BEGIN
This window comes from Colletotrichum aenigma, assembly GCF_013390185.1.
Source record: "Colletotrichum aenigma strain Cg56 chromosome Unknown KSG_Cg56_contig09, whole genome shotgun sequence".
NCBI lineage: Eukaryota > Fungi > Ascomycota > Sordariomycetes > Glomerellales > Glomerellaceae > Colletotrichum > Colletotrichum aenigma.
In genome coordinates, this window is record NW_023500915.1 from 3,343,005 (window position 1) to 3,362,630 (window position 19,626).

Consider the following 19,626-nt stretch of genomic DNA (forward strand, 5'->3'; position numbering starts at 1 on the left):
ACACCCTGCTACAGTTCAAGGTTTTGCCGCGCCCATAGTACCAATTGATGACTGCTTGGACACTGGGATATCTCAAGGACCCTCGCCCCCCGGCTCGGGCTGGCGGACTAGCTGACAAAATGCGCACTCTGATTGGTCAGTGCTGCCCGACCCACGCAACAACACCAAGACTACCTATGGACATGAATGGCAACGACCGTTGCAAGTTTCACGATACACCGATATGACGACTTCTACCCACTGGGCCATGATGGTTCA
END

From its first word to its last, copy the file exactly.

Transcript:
This window comes from Colletotrichum aenigma, assembly GCF_013390185.1.
Source record: "Colletotrichum aenigma strain Cg56 chromosome Unknown KSG_Cg56_contig09, whole genome shotgun sequence".
NCBI lineage: Eukaryota > Fungi > Ascomycota > Sordariomycetes > Glomerellales > Glomerellaceae > Colletotrichum > Colletotrichum aenigma.
In genome coordinates, this window is record NW_023500915.1 from 3,343,005 (window position 1) to 3,362,630 (window position 19,626).

Consider the following 19,626-nt stretch of genomic DNA (forward strand, 5'->3'; position numbering starts at 1 on the left):
ACACCCTGCTACAGTTCAAGGTTTTGCCGCGCCCATAGTACCAATTGATGACTGCTTGGACACTGGGATATCTCAAGGACCCTCGCCCCCCGGCTCGGGCTGGCGGACTAGCTGACAAAATGCGCACTCTGATTGGTCAGTGCTGCCCGACCCACGCAACAACACCAAGACTACCTATGGACATGAATGGCAACGACCGTTGCAAGTTTCACGATACACCGATATGACGACTTCTACCCACTGGGCCATGATGGTTCA